Champagne is made from any or all of three grapes varieties: chardonnay (a white grape) and pinot noir and pinot meunier (both black grapes).

This also leads to subsets of champagne - a blanc de blancs (effectively meaning white from white) is made only from white grapes, i.e. just chardonnay.

Blanc de noirs is made from black grapes only, either one of both of the pinot types. Note this is possible because the juice of black grapes is white. The colour in red wines comes from contact of the grapes juice with the skins, and this is avoided in the production of champagne.

Champagne label

Champagne label

This label indicates blanc de blancs champagne;

champagne that is made only from white grapes -- specifically, Chardonnay.

Champagne - production

Méthode Champenoise is the traditional method by which Champagne is produced.

Like regular wine there is a primary fermentation (yeasts turn the natural sugars into alcohol), after which the wine is bottled. Then a second alcoholic fermentation is induced in the bottle, by adding several grams of yeast and several grams of sugar. The bottles are left for a minimum of 1.5 years for non-vintage (3 years for vintage champagne) to completely develop all the flavour, usually sealed with a cap like that used on beer bottles. After this ageing, the remuage takes place: getting the lees (the dead yeast cells) to settle in the neck of the bottle, where they are frozen and removed. Further sugar may be added (the dosage) to adjust the sweetness of the finished wine. There is a larger range of levels of sweetness in champagne, from the bone-dry 'extra-brut' to the very sweet 'doux'. The bottle is then swiftly stopped with a cork, to maintain the carbon-dioxide in it which makes it a sparkling wine, and a cage is placed over the cork to hold it on under the pressure.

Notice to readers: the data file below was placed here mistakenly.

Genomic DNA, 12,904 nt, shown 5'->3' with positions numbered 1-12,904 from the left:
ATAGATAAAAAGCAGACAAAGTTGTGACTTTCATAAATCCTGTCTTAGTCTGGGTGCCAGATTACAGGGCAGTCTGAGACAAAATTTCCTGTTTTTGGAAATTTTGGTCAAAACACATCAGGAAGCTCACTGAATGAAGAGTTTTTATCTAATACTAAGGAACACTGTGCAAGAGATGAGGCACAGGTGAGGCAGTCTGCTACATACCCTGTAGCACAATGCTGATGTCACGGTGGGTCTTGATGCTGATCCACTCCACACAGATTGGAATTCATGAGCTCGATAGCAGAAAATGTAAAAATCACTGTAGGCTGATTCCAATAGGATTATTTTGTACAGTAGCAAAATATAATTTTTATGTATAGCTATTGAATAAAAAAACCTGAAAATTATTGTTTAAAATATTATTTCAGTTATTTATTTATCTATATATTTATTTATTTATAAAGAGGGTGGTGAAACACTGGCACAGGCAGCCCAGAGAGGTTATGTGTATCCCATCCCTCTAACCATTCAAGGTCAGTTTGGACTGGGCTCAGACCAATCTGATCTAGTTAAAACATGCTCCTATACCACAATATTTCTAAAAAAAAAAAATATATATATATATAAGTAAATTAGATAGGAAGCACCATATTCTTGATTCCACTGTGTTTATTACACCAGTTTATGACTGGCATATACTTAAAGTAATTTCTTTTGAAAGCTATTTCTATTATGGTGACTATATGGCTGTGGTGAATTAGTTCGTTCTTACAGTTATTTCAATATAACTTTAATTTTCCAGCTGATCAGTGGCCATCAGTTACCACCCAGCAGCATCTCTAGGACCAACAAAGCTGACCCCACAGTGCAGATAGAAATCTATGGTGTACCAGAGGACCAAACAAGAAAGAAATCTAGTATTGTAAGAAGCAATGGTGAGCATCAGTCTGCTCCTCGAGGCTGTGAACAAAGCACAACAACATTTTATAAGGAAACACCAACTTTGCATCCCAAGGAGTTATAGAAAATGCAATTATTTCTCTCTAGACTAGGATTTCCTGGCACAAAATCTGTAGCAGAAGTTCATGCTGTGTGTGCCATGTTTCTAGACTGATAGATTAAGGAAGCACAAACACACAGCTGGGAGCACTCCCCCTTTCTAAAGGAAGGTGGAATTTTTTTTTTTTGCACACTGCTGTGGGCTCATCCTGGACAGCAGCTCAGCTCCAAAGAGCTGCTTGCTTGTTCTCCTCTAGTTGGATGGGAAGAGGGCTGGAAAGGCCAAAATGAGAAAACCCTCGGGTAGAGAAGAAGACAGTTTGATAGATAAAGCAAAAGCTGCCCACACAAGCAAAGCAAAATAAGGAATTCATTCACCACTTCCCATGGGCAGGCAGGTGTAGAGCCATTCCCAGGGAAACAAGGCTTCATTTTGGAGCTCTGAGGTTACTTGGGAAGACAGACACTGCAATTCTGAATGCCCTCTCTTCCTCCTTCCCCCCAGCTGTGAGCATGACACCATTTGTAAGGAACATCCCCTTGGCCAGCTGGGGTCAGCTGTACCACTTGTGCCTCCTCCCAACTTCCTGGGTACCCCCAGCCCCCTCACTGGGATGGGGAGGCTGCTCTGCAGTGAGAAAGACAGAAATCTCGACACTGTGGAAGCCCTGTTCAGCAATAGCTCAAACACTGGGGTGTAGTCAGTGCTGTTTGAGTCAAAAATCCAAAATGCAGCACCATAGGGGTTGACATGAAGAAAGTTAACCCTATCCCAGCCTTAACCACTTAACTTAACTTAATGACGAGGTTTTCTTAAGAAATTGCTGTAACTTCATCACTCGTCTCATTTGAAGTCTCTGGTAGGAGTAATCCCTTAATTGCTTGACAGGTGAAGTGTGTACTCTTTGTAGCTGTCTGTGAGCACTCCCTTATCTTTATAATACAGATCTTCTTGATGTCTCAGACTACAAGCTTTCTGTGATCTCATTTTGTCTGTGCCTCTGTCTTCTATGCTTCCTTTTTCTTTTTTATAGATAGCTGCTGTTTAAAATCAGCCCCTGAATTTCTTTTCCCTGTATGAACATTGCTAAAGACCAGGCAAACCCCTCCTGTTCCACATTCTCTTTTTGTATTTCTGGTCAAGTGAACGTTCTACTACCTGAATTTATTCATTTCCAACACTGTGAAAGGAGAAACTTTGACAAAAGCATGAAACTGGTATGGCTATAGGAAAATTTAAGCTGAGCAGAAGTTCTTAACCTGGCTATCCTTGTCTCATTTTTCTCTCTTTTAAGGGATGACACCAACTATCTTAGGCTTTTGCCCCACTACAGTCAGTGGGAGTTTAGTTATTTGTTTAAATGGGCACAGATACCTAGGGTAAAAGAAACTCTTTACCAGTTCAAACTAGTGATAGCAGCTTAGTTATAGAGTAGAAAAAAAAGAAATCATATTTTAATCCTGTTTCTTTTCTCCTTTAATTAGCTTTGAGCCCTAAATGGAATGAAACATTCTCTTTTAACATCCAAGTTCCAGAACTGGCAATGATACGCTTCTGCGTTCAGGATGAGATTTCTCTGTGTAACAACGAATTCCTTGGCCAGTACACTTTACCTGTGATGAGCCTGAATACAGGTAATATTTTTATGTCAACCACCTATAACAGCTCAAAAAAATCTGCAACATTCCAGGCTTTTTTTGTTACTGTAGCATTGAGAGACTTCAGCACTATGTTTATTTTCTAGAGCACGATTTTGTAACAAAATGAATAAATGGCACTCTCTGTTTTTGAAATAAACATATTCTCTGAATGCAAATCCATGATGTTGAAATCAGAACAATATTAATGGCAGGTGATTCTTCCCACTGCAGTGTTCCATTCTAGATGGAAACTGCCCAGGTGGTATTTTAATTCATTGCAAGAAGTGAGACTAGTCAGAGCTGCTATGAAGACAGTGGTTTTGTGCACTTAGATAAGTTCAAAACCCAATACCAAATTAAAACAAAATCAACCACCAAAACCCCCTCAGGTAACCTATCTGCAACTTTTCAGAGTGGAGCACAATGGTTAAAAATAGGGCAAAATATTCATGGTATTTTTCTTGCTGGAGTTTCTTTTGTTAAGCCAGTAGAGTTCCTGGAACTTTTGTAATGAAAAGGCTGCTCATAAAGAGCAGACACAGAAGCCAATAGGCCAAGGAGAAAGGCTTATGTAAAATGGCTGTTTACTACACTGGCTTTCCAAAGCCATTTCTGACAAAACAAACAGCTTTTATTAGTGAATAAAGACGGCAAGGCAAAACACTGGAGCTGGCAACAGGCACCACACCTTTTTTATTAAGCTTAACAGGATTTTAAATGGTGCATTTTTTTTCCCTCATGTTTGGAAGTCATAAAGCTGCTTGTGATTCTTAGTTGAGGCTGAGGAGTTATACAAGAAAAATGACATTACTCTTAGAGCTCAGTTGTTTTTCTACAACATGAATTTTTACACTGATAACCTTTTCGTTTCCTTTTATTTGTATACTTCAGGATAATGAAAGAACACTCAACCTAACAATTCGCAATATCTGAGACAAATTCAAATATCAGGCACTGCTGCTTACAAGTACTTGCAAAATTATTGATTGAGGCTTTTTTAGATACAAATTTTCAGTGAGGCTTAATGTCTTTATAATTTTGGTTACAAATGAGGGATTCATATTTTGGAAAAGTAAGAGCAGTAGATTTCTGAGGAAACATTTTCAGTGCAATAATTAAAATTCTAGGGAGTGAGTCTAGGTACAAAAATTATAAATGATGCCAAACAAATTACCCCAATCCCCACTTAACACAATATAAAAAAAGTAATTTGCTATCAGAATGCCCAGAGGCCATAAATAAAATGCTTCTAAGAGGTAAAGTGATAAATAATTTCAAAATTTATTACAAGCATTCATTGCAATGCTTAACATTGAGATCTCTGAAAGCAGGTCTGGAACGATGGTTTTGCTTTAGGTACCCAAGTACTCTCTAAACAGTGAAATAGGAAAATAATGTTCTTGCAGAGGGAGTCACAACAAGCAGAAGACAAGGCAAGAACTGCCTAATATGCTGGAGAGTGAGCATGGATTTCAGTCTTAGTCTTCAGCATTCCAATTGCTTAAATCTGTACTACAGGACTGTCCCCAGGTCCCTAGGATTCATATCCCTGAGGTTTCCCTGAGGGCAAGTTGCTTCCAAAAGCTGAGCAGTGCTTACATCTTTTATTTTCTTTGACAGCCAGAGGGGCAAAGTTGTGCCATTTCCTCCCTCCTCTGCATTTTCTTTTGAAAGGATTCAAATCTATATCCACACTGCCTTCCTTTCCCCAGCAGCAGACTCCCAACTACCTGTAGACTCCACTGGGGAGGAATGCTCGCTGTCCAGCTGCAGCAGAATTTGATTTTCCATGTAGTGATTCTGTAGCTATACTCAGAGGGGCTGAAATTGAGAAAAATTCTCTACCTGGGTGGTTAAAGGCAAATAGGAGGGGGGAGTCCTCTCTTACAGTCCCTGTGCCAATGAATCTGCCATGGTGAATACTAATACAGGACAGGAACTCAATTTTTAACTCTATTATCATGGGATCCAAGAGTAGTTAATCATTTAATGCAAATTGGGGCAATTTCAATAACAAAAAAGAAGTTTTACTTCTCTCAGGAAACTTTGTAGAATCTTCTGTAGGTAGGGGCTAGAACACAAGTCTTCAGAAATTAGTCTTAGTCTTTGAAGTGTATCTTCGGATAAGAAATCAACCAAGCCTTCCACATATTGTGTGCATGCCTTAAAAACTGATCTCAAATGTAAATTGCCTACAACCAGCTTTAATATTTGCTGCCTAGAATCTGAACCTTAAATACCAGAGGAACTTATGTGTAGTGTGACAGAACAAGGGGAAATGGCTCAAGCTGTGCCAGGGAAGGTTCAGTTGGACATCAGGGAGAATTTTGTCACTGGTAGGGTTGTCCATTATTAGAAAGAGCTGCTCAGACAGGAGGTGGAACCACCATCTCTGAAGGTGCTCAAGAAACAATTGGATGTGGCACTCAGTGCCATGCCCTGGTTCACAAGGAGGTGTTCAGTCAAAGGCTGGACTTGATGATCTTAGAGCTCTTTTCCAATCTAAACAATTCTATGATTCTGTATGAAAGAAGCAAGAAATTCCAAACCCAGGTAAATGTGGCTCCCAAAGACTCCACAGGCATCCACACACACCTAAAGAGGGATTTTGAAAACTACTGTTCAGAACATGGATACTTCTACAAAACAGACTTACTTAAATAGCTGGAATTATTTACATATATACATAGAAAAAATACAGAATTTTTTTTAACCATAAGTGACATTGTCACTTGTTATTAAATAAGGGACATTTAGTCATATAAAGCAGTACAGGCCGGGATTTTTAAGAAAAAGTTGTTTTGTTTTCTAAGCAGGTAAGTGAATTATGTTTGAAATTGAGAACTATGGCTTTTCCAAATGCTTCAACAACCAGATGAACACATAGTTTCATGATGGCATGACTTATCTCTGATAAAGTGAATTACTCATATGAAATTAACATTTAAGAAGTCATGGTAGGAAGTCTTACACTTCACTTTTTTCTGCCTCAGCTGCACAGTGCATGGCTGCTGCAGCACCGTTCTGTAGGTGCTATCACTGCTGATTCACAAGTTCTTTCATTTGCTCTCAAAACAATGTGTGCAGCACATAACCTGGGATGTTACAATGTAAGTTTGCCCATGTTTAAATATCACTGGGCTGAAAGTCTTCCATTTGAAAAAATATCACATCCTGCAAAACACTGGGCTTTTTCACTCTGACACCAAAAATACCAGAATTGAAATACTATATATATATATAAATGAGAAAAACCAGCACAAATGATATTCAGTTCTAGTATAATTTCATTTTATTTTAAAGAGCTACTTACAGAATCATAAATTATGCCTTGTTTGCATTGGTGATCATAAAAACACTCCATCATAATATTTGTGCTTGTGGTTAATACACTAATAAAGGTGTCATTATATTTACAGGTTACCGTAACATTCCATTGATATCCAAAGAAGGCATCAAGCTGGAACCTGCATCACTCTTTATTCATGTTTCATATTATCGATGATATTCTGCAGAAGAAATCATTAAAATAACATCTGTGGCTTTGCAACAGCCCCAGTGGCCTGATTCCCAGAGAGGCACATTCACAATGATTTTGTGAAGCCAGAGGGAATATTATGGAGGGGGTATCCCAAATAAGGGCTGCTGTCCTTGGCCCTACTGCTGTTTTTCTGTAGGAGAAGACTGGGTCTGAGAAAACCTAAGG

Rosé or pink champagne gets its colour from one of two ways: more commonly by adding a little red wine made from pinot noir, but it can also be done by allowing the juice to have a short contact with the skins after pressing.

Bordeaux - reds

Based around the city of Bordeaux, in the south-west of France, it is the most famous wine region of all.

As mentioned earlier, there are great sweet wines and white wines produced here. However it is the red wines of Bordeaux, nearly 90% of production by volume, that interest us here.

The grapes that can be used for red wines are: cabernet sauvignon, cabernet franc, merlot, malbec and petit verdot. The particular blend of these depends on the region, the specific appellation within the region, and finally the chateau itself. This comes down to their choice according to how the vintage had developed in any particular year. Different growing conditions will lead to different volumes of the grape varieties being available, but more importantly the winemaker will look to blend what he has available to create the best wines possible. As many producers won't list the blend of varieties on the bottle, it becomes clear how difficult it can be for the non-expert wine to know what is in the wine.